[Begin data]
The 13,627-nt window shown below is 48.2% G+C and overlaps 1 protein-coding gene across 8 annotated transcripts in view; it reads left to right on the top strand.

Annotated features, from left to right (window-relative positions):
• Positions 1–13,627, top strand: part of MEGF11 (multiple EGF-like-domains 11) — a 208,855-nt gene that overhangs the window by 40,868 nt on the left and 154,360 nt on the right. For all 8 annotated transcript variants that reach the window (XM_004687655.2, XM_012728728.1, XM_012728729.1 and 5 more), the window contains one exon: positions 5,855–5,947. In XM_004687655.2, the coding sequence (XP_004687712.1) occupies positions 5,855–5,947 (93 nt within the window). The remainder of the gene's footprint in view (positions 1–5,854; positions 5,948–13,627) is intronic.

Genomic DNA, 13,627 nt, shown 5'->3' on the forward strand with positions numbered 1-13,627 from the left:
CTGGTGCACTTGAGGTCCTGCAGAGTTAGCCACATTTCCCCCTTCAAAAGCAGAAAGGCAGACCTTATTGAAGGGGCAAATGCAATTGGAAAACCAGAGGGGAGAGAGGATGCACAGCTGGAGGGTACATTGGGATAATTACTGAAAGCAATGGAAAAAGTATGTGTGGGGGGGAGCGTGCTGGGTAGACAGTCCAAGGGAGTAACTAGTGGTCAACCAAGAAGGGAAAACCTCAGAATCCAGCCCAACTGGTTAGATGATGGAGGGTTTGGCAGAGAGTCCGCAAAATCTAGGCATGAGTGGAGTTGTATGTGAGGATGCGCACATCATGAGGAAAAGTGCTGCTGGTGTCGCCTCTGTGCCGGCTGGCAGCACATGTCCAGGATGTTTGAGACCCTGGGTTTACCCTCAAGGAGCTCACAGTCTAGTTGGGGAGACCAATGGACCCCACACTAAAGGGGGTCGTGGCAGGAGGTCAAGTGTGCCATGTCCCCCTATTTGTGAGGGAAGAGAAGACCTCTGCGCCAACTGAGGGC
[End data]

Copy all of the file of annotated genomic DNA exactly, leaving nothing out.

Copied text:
The 13,627-nt window shown below is 48.2% G+C and overlaps 1 protein-coding gene across 8 annotated transcripts in view; it reads left to right on the top strand.

Annotated features, from left to right (window-relative positions):
• Positions 1–13,627, top strand: part of MEGF11 (multiple EGF-like-domains 11) — a 208,855-nt gene that overhangs the window by 40,868 nt on the left and 154,360 nt on the right. For all 8 annotated transcript variants that reach the window (XM_004687655.2, XM_012728728.1, XM_012728729.1 and 5 more), the window contains one exon: positions 5,855–5,947. In XM_004687655.2, the coding sequence (XP_004687712.1) occupies positions 5,855–5,947 (93 nt within the window). The remainder of the gene's footprint in view (positions 1–5,854; positions 5,948–13,627) is intronic.

Genomic DNA, 13,627 nt, shown 5'->3' on the forward strand with positions numbered 1-13,627 from the left:
CTGGTGCACTTGAGGTCCTGCAGAGTTAGCCACATTTCCCCCTTCAAAAGCAGAAAGGCAGACCTTATTGAAGGGGCAAATGCAATTGGAAAACCAGAGGGGAGAGAGGATGCACAGCTGGAGGGTACATTGGGATAATTACTGAAAGCAATGGAAAAAGTATGTGTGGGGGGGAGCGTGCTGGGTAGACAGTCCAAGGGAGTAACTAGTGGTCAACCAAGAAGGGAAAACCTCAGAATCCAGCCCAACTGGTTAGATGATGGAGGGTTTGGCAGAGAGTCCGCAAAATCTAGGCATGAGTGGAGTTGTATGTGAGGATGCGCACATCATGAGGAAAAGTGCTGCTGGTGTCGCCTCTGTGCCGGCTGGCAGCACATGTCCAGGATGTTTGAGACCCTGGGTTTACCCTCAAGGAGCTCACAGTCTAGTTGGGGAGACCAATGGACCCCACACTAAAGGGGGTCGTGGCAGGAGGTCAAGTGTGCCATGTCCCCCTATTTGTGAGGGAAGAGAAGACCTCTGCGCCAACTGAGGGC